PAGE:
And so to the storytelling itself. How does The Hobbit compare to its beloved predecessors? Those familiar with the source text should already be aware that The Hobbit is a far shorter, simpler tale that was aimed squarely at a young audience. Essentially the story of thirteen dwarves who, on the advice of the wizard Gandalf, recruit an initially unwilling hobbit named Bilbo Baggins, and set out from The Shire to the Lonely Mountain. There a vicious dragon named Smaug has taken over the dwarves’ home and it is their intent to kill him and reclaim their gold and their home. Along the way, Bilbo Baggins encounters Gollum and the One Ring comes into his possession, which serves as catalyst for the events in Lord of the Rings, set 60 years later. That’s basically it, although this unlikely collection of diminutive heroes must overcome numerous obstacles, opponents and perilous terrain before they encounter their dragon foe.
While striking a similar tone to the earlier films, there is a lightness of touch at work here that wasn’t always present before. The dwarves, while paired off conveniently with rhyming names such as Fili and Kili, or Balin and Dwalin to help us keep track of them all, are essentially a troupe of clumsy, comedic clowns, who coincidentally can hold their own in a scrap with a goblin horde. Martin Freeman replaces Ian Holm as a younger version of Bilbo Baggins and very quickly finds his furry feet with the material. He excels to such a degree that within minutes you forget that he hasn’t been in these films since the very beginning, and is only joining the likes of Ian McKellen, Cate Blanchett and Hugo Weaving onscreen for the first time. The baker’s dozen of performers playing the dwarves do a competent and consistent job, though none stand out particularly, save for Richard Armitage as their leader Thorin Oakenshield.
Former Doctor Who Sylvester McCoy has a memorable role as eccentric wizard Radagast the Brown – a character only spoken of in the novel, but here a notable supporting character – while antipodean actor Barry Humphries, best known as Dame Edna Everage, provides the performance capture for the repugnant Goblin King. Speaking of performance capture, it should come as no surprise to learn that Andy Serkis returns as Gollum, and that his performance effortlessly steals the show. Playing a younger, less corrupted and embittered version of the character, he is given plenty of room to play around with the role and his iconic Game of Riddles with unwanted “house” guest Bilbo proves one of the film’s standout scenes.
Elsewhere, The Hobbit is as epic and ambitious in scope as one might expect, but also as long, drawn out and relentless as we had feared. News that Jackson is preparing a longer cut of the film for its Blu-ray release is more worrying than tantalising, as the film struggles with its pacing and lacks any discernible structure. Antagonists, such as the one-armed Pale Orc, are introduced as much to pad out the script as they are to give the heroes someone to run away from, while the appearance of Saruman, Galadriel and even Elijah Wood’s Frodo seem to have been included solely to remind more casual audiences of how this story relates to what they already know.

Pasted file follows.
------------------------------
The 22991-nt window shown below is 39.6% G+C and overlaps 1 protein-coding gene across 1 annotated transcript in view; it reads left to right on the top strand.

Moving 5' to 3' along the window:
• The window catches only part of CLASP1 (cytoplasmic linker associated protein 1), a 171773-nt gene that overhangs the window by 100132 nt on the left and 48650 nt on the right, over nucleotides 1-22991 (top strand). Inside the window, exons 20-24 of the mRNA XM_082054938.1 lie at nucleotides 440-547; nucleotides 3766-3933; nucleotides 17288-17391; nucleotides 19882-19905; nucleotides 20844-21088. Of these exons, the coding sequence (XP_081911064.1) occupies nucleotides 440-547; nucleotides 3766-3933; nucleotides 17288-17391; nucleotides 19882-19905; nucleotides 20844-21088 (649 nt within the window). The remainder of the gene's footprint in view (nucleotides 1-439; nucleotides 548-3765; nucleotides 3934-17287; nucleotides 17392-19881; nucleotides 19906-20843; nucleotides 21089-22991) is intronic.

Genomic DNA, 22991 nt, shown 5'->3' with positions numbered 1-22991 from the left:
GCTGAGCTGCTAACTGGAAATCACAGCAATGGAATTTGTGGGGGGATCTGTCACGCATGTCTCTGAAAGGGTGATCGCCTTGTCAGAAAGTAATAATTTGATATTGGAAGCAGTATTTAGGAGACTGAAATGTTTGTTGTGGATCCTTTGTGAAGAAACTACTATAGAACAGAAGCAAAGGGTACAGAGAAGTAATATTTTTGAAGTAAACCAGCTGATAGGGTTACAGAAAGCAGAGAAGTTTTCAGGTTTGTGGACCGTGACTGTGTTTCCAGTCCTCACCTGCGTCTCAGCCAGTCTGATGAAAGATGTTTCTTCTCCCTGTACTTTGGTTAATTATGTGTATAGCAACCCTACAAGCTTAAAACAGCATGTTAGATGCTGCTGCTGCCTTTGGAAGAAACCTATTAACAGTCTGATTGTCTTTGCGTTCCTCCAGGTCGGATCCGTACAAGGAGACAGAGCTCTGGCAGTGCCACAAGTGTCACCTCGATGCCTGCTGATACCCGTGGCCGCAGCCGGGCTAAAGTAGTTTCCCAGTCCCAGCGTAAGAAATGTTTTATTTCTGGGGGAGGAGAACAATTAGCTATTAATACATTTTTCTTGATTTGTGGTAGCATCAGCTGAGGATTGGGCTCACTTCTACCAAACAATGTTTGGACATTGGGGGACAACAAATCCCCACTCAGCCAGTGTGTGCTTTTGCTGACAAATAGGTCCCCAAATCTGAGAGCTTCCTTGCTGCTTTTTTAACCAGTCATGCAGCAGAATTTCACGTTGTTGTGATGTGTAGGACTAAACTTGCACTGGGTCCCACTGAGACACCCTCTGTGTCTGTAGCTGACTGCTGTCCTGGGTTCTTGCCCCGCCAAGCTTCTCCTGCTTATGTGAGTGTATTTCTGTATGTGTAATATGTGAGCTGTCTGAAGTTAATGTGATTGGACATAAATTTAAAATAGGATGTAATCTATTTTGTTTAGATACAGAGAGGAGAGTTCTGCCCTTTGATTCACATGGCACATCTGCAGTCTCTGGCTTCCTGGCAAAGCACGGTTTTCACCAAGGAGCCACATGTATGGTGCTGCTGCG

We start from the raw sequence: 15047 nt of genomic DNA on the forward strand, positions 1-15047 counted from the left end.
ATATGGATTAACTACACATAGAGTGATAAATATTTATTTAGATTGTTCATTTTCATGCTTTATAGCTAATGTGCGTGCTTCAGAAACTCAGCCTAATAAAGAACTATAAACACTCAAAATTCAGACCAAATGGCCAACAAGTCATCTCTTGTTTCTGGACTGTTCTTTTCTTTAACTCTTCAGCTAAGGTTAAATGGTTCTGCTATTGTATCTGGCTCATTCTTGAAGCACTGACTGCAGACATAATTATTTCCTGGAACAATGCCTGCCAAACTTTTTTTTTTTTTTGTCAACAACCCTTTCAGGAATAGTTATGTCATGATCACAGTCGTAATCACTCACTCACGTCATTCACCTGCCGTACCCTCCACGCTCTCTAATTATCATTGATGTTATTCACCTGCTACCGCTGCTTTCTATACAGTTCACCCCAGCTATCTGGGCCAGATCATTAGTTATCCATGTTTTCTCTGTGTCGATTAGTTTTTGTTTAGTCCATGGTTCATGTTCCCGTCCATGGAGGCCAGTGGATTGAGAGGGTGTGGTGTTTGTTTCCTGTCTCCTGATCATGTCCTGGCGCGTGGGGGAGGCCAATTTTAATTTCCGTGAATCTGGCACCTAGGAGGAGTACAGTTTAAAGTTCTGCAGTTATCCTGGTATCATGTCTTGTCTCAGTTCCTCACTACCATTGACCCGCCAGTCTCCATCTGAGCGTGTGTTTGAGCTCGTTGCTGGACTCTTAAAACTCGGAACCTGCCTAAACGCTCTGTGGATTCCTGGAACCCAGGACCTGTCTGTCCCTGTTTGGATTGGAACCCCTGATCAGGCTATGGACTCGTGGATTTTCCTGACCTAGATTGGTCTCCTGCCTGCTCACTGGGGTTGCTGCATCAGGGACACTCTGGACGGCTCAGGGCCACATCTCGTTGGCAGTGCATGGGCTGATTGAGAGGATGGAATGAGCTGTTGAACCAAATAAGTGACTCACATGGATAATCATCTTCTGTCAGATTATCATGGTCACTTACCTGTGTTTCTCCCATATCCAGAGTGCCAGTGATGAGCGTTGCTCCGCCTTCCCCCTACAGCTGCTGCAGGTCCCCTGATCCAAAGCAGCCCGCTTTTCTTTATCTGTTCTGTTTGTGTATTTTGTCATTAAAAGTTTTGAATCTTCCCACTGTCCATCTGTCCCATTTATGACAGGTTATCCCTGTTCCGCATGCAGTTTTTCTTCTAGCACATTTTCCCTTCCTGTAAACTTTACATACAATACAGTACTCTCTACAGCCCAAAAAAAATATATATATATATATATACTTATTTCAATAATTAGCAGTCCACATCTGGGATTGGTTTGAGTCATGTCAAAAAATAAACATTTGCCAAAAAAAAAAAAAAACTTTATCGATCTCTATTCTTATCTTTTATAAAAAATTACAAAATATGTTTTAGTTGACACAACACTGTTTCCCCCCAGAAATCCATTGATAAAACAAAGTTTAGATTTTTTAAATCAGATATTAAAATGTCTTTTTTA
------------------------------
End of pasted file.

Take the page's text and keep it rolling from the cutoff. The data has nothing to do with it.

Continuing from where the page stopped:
The result is a film that is difficult to appreciate on its own. It is experimenting with cutting edge technology and literally changing the face of filmmaking in ways most audience members will not be ready for, and may lead to knee-jerk rejection from less forgiving viewers. It also fails to deliver a fully rounded narrative for the very reason that it isn’t one – but rather an inflated opening act stretched to a butt-numbing two-and-three-quarter hours. It also takes numerous elements, characters and plot strands from a beloved property and does new things with them – something that many loyal fans often struggle to accept. Needless to say, the resulting viewing experience is somewhat mixed.
However, despite all this, there is no denying that The Hobbit: An Unexpected Journey is a rollicking adventure that follows a delightfully amiable central protagonist, ably supported by a veteran thesp reprising one of his most beloved roles, who encounters one of cinema’s best villains (or shall we say demonic foils) of recent years. So despite all of its flaws, growing pains, inconsistencies and tenuous associations, The Hobbit still manages to entertain, thanks to Peter Jackson’s inimitable enthusiasm and energy for Middle Earth and its inhabitants. I went into the film filled with skepticism and utterly nonplussed by what I saw to be a barefaced cash grab. Now that the film is over, I am perfectly willing to embrace it – warts and all – and eagerly anticipate the rest of the adventure, even at a speed of 48 frames per second.